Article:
Alex Rodriguez’s lawyer has maintained that his client is prepared to fight any Biogenesis-related suspension. But that tune is suddenly changing.
According to ESPN investigative reporter T.J. Quinn, A-Rod’s representatives, aware that commissioner Bud Selig is serious about attempting to seek a lifetime ban, “are now negotiating a possible settlement that could result in a lengthy suspension” for the veteran third baseman. Quinn suspects that the sentence will last “through at least next season.”
Most of the details of this saga, which is mercifully coming to a close, were laid out in Craig Calcaterra’s report from Wednesday evening. Accepting Major League Baseball’s suspension will allow A-Rod to keep a nice chunk of the $100-or-so million that is still owed to him by the Yankees, and that’s obviously something that appeals to him. Selig probably wouldn’t be able to pass a lifetime ban through the arbitration process, but the evidence is stacked high against A-Rod and the more he continues to fight the harder Major League Baseball is going to fight back. Calcaterra’s source said Wednesday that the 38-year-old Rodriguez is “in for a world of hurt” if he doesn’t settle.
USA Today’s Bob Nightengale reports that the Mariners will sign Ichiro Suzuki to a minor-league deal. If he makes the roster he’ll make $750,000. At least until he retires.
I say that because it seems quite clear that the idea here, telegraphed since last season, is to activate Ichiro for the Mariners’ series against the Oakland Athletics in Tokyo on March 20-21 and for hoopla surrounding it all. The Mariners and A’s will have a 28-man roster for that series, which is officially part of the regular season schedule, but it will be pared back down to 25 once games begin in the United States.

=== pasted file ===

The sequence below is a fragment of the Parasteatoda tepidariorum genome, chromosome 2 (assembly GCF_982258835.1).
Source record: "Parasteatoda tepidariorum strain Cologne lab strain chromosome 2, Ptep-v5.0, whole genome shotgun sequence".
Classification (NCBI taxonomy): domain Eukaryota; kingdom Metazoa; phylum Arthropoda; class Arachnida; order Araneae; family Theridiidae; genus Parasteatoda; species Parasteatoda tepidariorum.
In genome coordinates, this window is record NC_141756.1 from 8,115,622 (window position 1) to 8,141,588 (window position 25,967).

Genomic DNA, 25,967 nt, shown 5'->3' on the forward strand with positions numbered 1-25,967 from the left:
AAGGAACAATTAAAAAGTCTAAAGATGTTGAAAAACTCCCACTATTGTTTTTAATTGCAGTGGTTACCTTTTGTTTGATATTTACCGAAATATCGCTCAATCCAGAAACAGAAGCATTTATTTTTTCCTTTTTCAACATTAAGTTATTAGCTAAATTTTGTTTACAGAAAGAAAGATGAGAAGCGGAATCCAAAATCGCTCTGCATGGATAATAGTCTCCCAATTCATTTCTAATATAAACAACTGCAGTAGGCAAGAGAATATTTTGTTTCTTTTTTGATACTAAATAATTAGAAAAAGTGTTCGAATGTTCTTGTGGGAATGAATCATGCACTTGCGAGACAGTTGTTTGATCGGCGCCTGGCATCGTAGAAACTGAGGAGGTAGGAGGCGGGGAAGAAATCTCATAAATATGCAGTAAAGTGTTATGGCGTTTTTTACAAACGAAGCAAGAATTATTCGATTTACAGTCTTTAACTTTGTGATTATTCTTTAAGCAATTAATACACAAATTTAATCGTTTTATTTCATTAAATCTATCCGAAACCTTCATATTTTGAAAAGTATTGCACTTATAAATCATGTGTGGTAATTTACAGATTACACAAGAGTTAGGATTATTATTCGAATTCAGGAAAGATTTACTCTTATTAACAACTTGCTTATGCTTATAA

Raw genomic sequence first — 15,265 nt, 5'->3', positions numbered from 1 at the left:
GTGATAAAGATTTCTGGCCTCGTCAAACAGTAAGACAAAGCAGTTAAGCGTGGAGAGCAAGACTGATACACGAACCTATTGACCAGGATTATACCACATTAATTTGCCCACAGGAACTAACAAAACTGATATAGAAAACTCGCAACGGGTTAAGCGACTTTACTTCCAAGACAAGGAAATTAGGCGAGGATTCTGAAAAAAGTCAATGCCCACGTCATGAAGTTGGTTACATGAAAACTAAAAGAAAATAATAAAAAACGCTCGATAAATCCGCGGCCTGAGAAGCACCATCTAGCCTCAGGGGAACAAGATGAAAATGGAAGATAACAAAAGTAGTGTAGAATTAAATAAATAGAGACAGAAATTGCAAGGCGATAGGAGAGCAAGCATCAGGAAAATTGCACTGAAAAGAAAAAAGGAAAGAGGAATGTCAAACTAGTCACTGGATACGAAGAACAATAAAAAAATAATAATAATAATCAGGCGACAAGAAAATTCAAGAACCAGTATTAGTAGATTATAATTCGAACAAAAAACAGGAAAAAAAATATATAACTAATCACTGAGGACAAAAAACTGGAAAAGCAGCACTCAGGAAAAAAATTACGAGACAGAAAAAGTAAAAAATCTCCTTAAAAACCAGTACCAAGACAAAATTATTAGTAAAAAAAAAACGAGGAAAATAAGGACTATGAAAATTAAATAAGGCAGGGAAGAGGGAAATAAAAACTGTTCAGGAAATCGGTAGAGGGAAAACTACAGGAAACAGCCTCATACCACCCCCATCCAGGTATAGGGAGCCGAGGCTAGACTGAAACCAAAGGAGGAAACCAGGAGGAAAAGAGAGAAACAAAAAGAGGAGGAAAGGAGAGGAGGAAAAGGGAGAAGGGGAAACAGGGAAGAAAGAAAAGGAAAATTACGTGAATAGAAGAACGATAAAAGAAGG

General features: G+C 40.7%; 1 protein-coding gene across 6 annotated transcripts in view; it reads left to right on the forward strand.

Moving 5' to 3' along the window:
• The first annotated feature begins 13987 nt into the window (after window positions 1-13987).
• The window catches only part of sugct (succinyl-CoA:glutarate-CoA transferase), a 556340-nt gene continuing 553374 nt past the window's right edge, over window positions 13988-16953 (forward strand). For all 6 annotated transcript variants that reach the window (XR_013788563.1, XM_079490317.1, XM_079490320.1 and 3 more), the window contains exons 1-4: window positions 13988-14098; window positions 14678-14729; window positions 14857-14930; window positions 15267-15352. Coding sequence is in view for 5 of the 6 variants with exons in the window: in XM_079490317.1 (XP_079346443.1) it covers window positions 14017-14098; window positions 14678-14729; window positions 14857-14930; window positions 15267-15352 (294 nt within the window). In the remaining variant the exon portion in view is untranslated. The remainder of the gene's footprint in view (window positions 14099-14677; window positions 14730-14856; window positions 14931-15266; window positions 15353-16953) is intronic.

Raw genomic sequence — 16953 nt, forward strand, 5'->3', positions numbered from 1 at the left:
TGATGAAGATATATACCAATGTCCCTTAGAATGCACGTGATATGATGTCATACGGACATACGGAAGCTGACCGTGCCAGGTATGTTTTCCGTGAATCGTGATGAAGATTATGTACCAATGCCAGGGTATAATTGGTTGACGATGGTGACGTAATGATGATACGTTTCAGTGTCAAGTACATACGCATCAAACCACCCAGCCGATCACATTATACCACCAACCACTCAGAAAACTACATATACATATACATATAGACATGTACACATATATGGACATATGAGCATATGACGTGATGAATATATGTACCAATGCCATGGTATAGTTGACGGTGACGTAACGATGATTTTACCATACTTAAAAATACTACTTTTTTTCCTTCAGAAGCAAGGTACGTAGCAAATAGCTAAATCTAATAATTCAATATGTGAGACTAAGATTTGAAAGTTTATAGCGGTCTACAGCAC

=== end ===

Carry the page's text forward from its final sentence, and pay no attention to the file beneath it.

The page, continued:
Suzuki, 45, hit .205/.255/.205 in 47 plate appearances through May 2 last season, at which point he agreed to be deactivated to join the Mariners’ front office. Many assumed Ichiro would announce his retirement later that season or during the offseason, but the Japan Series soon crystalized as an obvious way for him to offer his final farewell to both his American and his Japanese fans.
Unless of course he goes 6-10 with three doubles in that series, at which point everyone will be tempted to keep him on the roster past Japan. Which, given the Mariners’ rebuild and likely poor performance this coming season, wouldn’t exactly be hurting anyone, would it?